About 15 percent of your body weight is skin. If that seems like a lot, remember that skin is your largest organ. And one of your most important. Understanding your skin’s structure is the first step to maintaining the health of your armour against the outside world.
The Purpose of Your Skin
Your skin comprises a large portion of the integumentary system. This organ system also contains hair, nails, and glands that produce sweat and oil. The three main functions of the integumentary system are protection, regulation, and sensation.
Skin’s primary function in this system is to act as a barrier. It provides protection from various environmental elements—temperature, bacteria, chemicals, the sun, and more. But the blood vessels in the skin also help it regulate your body temperature. And skin is where your body uses sunlight to manufacture vitamin D.
Layers of the Skin
Your skin performs a lot of important functions, and each of its three layers play a role.
The epidermis is the top layer of your skin. It’s made up of millions of skin cells held together by a resilient barrier and regulates the amount of water released from your body.
The next layer of skin is the dermis. It lies beneath the epidermis, and is responsible for a variety of functions.
This layer contains hair roots, nerve endings, blood vessels, and sweat glands that help regulate body temperature and remove waste products. The dermis also contains oil glands that keep your skin looking soft and smooth, but also help with waterproofing.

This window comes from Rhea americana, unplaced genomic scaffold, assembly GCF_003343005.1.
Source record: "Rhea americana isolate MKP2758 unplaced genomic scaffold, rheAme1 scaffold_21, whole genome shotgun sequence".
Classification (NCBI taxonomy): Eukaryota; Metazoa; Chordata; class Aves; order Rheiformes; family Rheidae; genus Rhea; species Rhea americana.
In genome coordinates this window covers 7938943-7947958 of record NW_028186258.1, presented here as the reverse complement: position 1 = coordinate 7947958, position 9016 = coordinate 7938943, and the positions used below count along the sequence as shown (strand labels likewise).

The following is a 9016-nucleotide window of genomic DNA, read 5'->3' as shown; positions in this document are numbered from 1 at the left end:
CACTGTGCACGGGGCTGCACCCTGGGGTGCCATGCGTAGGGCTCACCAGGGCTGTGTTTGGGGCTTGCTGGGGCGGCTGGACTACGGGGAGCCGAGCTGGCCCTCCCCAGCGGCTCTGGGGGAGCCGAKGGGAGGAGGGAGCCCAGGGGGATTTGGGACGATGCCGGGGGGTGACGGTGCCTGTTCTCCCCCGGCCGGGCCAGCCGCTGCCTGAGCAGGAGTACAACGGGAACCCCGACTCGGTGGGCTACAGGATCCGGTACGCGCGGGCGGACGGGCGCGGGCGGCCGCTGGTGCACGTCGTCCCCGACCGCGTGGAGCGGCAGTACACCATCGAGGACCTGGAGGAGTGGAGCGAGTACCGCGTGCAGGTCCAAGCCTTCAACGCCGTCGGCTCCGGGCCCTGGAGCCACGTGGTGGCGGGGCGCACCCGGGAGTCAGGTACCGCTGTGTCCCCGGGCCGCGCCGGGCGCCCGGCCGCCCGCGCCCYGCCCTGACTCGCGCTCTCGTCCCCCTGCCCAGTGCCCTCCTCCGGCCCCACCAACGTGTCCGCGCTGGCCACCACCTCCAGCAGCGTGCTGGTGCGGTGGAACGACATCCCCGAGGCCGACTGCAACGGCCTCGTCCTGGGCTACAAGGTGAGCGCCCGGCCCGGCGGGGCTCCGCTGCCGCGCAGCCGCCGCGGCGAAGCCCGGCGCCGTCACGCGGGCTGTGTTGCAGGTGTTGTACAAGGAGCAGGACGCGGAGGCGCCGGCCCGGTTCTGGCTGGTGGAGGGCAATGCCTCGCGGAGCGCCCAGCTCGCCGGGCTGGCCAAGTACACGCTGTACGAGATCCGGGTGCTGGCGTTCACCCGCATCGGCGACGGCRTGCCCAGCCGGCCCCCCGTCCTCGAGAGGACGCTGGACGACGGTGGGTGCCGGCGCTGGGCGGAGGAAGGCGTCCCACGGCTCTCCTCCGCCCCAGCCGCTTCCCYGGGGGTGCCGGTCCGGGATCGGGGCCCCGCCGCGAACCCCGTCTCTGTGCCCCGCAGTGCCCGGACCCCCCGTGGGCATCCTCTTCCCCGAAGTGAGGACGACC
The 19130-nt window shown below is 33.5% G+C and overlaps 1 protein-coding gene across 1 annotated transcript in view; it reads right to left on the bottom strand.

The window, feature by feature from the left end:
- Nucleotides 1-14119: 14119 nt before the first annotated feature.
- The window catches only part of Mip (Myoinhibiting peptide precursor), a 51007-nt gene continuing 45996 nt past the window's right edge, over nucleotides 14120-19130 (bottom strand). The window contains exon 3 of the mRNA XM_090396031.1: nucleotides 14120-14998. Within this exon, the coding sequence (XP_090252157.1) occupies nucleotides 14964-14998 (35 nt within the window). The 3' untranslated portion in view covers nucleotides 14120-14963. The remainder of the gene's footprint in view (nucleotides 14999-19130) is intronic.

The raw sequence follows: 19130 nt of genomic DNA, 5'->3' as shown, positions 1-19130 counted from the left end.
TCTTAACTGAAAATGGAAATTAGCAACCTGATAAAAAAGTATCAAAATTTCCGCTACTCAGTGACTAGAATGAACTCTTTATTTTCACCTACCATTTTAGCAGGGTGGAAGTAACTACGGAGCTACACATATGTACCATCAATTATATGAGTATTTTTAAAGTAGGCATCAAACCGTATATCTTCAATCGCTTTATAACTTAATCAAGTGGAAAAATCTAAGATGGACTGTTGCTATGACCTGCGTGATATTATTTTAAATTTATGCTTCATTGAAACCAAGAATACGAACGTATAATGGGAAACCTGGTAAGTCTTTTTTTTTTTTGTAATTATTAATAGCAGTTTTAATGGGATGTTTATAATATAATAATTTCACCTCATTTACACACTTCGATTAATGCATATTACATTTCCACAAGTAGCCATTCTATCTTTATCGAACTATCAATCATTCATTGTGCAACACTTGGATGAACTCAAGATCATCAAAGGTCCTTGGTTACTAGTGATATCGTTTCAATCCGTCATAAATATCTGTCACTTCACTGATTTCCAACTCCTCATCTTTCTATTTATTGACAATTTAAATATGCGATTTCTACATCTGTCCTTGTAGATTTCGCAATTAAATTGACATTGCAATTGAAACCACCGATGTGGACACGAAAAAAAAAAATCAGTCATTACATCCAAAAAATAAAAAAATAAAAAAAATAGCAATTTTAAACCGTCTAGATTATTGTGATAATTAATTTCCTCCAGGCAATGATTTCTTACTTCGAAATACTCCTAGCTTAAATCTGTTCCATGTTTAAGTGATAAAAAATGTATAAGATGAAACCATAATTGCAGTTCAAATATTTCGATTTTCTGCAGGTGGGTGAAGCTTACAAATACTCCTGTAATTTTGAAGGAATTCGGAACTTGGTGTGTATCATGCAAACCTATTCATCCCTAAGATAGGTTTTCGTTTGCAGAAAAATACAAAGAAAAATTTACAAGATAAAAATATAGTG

The hypodermis is the lowest layer of the integumentary system. It’s used mainly for fat storage. It contains the connective tissue that attaches the dermis to your muscles and bones. It also provides support to the blood vessels, nerves, and glands in the dermis.
Key Elements of the Skin Matrix
The skin matrix is a collection of proteins, fats, and peptides that provide resilience and stability. Here are the main components of this support structure:
- Elastin – protein that forms elastic connective tissue, found in the dermis
- Keratin – key structural protein that makes up the outermost layer of the skin
- Collagen – long-chain amino acid that makes up the majority of protein found in your skin
- Lipids – the natural ‘mortar’ that helps lock in moisture and bind the cells together
- Peptides – chains of amino acids that signal our cells to let them know how to function
Learning these basics will help you gain a greater understanding of how to take care of and maintain your skin properly.